The Leesburg Arts Festival provided me the opportunity to do two activities I enjoy — play my flutes for listeners and sell my flutes to people who are drawn to the sound of the flute.
My WrenSong Woods tent was just a few yards from the east stage of the festival. (You can see my tent on the right in the photo above.)
I took the stage at noon to perform, with about a half dozen of my flutes on the table next to the microphone.
I had flutes tuned to the keys of Am, Bm and Dm and a clear singing Chestnut branch flute. All those flutes enabled me to play a range of songs and styles.
I played a variety of songs that show the range of the Native American style flute’s abilities, from improvised Native American style flute music to hymns to a jazz/blues number that had people dancing.
Riverwind Flute Circle friend, Deb, who I’d met several years ago at Flute Haven, joined me for some jamming duets. Tom played electronic drum, during the open mic session at the end of the day. Tom also did a great job of handling the audio for my flute playing.
Throughout the day, I talked with people about the flutes I make — both the Native American style flute and the Japanese shakuhachi flute.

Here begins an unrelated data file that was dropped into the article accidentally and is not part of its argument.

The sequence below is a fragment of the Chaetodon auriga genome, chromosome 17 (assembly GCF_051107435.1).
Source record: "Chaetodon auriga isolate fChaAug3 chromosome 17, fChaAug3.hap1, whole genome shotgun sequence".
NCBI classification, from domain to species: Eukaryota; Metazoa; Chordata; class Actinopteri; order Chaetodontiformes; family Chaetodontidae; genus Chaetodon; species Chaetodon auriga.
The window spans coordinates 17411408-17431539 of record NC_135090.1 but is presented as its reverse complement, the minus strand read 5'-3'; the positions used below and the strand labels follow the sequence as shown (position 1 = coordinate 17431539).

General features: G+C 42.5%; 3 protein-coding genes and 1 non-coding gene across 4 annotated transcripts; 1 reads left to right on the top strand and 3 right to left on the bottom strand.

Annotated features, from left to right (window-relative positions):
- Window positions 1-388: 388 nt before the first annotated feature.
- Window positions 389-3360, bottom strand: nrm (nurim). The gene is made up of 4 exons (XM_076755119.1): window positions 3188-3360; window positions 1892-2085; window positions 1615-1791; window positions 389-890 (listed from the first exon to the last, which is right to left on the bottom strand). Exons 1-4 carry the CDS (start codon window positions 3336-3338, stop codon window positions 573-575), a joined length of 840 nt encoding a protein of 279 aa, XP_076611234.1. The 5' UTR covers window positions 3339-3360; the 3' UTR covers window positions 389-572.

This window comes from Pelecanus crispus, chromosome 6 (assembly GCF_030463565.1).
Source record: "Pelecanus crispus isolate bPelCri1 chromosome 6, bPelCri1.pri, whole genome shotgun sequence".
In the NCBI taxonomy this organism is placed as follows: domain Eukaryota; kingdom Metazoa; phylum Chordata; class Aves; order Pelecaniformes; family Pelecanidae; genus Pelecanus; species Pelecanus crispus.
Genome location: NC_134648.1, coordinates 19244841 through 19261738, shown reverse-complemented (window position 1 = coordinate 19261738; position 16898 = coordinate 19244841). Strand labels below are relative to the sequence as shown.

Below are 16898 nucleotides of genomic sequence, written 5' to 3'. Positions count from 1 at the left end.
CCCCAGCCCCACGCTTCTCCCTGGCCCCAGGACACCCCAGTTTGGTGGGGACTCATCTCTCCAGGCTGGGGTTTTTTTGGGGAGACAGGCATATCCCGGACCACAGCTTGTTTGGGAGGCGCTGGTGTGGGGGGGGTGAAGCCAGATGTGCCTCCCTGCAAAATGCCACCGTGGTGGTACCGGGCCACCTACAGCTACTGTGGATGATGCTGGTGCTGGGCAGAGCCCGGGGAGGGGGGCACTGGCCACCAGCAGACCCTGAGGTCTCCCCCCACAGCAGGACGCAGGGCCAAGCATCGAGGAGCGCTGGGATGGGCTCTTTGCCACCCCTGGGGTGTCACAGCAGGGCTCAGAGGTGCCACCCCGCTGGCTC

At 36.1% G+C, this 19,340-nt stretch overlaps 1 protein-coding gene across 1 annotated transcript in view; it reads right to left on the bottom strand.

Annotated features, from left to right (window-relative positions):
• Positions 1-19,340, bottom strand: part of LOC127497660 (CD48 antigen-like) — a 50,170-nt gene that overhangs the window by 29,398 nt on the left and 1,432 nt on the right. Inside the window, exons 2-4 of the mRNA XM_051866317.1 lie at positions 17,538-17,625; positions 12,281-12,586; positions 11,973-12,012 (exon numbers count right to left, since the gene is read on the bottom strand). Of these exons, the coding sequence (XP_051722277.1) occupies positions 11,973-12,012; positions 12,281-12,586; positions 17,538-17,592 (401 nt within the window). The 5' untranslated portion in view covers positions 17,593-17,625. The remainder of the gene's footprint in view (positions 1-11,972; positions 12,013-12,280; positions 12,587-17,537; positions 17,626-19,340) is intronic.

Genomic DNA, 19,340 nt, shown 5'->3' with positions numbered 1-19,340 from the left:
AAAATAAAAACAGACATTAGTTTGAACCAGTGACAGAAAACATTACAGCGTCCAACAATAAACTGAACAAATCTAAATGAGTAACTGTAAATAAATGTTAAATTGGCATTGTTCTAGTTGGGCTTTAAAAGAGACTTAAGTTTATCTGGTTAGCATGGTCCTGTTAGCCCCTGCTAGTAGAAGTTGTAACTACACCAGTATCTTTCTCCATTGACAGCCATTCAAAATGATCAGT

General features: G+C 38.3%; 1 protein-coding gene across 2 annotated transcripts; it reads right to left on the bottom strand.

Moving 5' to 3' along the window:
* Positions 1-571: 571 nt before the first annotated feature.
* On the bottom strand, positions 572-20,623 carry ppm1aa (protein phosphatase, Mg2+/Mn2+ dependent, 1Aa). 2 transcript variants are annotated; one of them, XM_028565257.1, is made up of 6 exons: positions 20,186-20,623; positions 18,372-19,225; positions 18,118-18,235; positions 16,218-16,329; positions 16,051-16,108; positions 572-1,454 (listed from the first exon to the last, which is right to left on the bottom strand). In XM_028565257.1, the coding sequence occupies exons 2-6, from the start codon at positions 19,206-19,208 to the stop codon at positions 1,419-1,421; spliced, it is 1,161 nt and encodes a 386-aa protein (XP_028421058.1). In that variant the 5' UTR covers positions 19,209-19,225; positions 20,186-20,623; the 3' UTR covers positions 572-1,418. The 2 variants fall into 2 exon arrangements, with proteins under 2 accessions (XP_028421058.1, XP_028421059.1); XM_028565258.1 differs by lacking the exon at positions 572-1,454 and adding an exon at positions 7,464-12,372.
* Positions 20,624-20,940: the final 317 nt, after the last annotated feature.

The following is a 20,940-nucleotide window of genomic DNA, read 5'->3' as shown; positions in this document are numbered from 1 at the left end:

Because the east stage was the location for several flute players, some of those I talked with were familiar with the Native American style flute and already had several flutes. For others, the Native American style flute was an instrument they had never heard before.
It’s always so rewarding as a flute maker to have someone hear one of my Native American style flutes and immediately know that’s the flute they must buy. The flute spoke to them. This happens more often than not these days.
If you are interested to hear what a WrenSong flute sounds like, you can hear some of my original songs played on my WrenSong flutes by clicking on the audio files on the righthand side of my homepage.
Below is a video snippet of Deb and I playing. It looks like it is sideways, but once you click “play” it will right itself.